TEN HEALTHY BAKING TIPS…

Simple changes to make your baking a little bit more healthy.

1.Avocado – Use this healthy fat to make a frosting, pudding, or replace butter in recipes for cakes, brownies, bread, and other baked goods.

2. Apple Sauce – Use this instead of oil adding unsweetened applesauce into those moist baked treats.

3. Fitness Magazine suggest paying a little extra for high-quality products, like premium chocolate and pure vanilla extract, can pay off. “More-flavorful ingredients make you less likely to miss any calories you’ve cut,” says Kim Macy, the pastry chef at Miraval Resort & Spa in Tucson, Arizona

4. Beets add sweetness and moisture without taking away from the flavor,” says pastry chef Marisa Churchill, the author of Sweet & Skinny. Add two-thirds of a cup of finely grated raw beets to brownie batter and you can reduce the sugar by a quarter cup.

5. Another one from Fitness Magazine is for a lighter spin on cream cheese frosting, which is typically made with full-fat cream cheese and butter, beat together with an eight-ounce block of reduced-fat cream cheese, one cup of powdered sugar, and one teaspoon of vanilla extract. The fluffy icing contains a mere 59 calories and three grams of fat per tablespoon.

6. Eat This also says when you’re baking try substituting the recommended oil or fat in the recipe with Greek yogurt. You won’t lose any flavor and still have plenty of moisture in the consistency.

7. The British Heart Foundation says using an unsaturated spread instead of butter has more benefits than simply reducing the amount of saturated fat: it actually gives a lighter texture, especially if you’re making an all-in-one sponge cake.

8. They also point out that try using a drizzle of glacé (water) icing rather than butter icing for cake toppings. Or, a light sprinkle of icing sugar may be all you need to give your bake the final touch.

9. Eat Right suggest you try a Whole-Grain Flour. White whole-wheat flour can be substituted one-for-one for all-purpose flour in most recipes. You also can replace up to half the all-purpose flour in a recipe with a whole-grain flour without making any major adjustments to the recipe.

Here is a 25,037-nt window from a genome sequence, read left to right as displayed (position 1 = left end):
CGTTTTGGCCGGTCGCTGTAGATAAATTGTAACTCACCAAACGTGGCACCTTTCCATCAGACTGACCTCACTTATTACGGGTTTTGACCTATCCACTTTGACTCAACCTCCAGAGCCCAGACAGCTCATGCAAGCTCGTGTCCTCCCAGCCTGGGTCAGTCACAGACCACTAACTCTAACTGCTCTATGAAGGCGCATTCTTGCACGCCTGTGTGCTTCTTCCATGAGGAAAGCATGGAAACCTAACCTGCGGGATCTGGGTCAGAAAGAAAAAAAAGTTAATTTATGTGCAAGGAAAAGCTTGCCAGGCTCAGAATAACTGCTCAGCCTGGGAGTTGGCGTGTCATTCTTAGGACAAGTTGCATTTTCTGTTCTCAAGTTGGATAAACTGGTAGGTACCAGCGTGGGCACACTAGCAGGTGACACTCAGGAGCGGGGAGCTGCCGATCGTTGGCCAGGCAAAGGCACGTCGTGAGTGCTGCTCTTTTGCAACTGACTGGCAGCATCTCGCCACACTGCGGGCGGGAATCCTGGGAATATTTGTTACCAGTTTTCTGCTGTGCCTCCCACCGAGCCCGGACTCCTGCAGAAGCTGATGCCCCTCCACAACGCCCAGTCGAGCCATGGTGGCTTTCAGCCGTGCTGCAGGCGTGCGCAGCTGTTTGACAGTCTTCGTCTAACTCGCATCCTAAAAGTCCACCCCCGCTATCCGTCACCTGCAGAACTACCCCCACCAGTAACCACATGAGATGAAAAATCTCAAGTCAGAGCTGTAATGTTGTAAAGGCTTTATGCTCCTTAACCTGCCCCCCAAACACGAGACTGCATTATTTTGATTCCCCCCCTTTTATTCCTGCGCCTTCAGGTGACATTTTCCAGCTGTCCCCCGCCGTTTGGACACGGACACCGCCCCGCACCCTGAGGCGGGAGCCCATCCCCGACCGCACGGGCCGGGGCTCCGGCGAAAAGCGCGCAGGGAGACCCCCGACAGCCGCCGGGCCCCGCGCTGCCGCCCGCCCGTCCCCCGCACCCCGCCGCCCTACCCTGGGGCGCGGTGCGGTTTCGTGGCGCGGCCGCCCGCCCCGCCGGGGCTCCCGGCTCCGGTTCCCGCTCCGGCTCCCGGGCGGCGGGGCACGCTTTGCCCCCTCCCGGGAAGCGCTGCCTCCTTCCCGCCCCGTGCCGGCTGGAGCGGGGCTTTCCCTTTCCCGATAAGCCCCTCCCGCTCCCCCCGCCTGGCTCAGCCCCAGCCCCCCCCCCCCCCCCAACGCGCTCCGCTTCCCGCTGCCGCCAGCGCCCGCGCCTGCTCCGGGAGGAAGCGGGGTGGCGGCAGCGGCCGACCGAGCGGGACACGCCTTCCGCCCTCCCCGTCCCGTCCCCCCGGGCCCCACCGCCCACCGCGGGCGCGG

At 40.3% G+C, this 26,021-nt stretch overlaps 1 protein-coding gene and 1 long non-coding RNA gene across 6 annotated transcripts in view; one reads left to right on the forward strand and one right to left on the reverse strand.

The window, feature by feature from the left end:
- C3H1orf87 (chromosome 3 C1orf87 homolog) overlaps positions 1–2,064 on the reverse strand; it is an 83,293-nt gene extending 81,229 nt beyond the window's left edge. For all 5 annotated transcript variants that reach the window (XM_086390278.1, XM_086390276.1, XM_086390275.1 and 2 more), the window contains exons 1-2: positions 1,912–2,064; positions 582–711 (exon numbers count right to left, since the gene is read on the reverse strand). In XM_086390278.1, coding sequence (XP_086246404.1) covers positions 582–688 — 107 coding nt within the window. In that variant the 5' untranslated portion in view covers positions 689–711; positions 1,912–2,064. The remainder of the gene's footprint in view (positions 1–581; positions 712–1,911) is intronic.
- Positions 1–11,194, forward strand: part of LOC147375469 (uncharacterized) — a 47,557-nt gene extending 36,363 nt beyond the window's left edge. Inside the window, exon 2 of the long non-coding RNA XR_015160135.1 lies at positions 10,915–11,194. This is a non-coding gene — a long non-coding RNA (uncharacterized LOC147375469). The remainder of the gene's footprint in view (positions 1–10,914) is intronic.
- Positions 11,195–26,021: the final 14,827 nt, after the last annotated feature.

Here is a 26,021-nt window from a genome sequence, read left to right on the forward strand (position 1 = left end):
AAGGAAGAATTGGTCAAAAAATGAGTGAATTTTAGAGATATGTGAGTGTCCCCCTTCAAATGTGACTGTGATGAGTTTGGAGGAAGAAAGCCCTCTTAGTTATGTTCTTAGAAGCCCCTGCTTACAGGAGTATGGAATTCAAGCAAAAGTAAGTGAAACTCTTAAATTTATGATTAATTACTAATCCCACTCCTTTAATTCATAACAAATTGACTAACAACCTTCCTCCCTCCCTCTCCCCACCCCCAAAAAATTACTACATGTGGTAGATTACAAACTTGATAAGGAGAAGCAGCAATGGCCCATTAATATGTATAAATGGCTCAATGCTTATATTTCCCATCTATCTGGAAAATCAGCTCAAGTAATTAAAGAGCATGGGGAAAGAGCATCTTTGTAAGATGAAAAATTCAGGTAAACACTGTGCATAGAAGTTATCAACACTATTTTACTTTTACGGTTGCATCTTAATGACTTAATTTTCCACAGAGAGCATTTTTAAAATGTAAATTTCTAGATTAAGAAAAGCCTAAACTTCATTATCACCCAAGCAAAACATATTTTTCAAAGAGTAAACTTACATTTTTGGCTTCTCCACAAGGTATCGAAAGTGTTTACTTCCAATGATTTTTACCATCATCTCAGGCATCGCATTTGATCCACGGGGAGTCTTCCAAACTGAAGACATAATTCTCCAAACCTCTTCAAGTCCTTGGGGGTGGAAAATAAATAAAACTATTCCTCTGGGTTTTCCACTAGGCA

10.  Sainsbury’s tip is if you significantly reduce the sugar in a cake, try adding naturally sweet spices such as cinnamon, mixed spice, and vanilla, says Inman, or drizzle a small amount of honey or maple syrup over the top when serving. ‘It fools you into believing it is sweeter than it is,’ explains Bourke.

7 HANDY BAKING TIPS FROM AFTERNOON TEA4TWO…

1.When baking shortbread cookies, substitute half of your plain flour with cornflour. It gives them a really nice taste.

2. Before icing a cake, sprinkle the top with some flour, this will stop the icing from running down over the edges of the cake.

3. To make sure the essence you use adds flavour to the whole cake, mix it into the egg before adding the egg to the mixture.

4. Don’t crowd the oven with Baking tins. The pans should never touch each other or the sides of the oven or be placed over or under each other on the racks.

5. Grease pans using a piece of paper towel, rub a small amount of shortening, butter or margarine evenly over the bottom and on sides of pans, if directed. A small amount of pan spray may be used and spread over the pan, also using the paper towel technique.

6. Prevent sharp edges on muffins, bar cookies or quick breads by greasing the muffin cups or pans only on the bottom and halfway up the sides so the batter is higher than the grease line. This is one time you might not want to use a pan spray.

7. To test for doneness in cakes, quick breads and bar cookies, use a toothpick inserted in the centre. The toothpick should come out clean and dry or have only a few crumbs clinging.

7 UNUSUAL WAYS TO USE TEA…

1. To reduce travel sickness or morning sickness drink camomile, fennel or ginger tea. This is also good for indigestion.

2. To make your own herb tea put one small handful of the fresh herb or one heaped teaspoon of the dried herb in a cup of boiling water. Leave to stand for about five to ten minutes then strain and drink the tea while it’s still hot.

3. To refresh the colours of a carpet, sprinkle over a mixture of tea-leaves and salt, and then vacuum.

4. To remove tea or coffee stains from china, rub with a damp cloth dipped in baking soda.

5. Re-brew used tea bags to refresh parched skin. Allow the tea to cool, then pour it into a spray or squeeze bottle. Spritz it onto your skin or apply with a cotton pad. Any tea will do, but the antioxidants in green tea are particularly effective for rehydrating dry skin.

6. Place a teabag in the pan and fill it with hot water. Allow it to soak overnight, and the tannins in the tea will help loosen anything stuck in the bottom of your pan.

7. Tea and tea bags can both help with the decomposition of your compost pile.

A TOUCH OF CINNAMON FOR TASTE AND TO HELP WITH WEIGHT LOSS…

Cinnamon is a great addition to your diet as it lowers blood sugar levels. They suggest you only have one teaspoon to help lower your blood sugar level.

Cinnamon is a popular spice, especially for baked goods and desserts. Aside from its distinctive aroma, cinnamon is believed to help lower the blood sugar level, making it suitable for obese patients who are at higher risk of diabetes. However, consumption should be limited to one teaspoon per day, as excessive amounts can result in liver problems.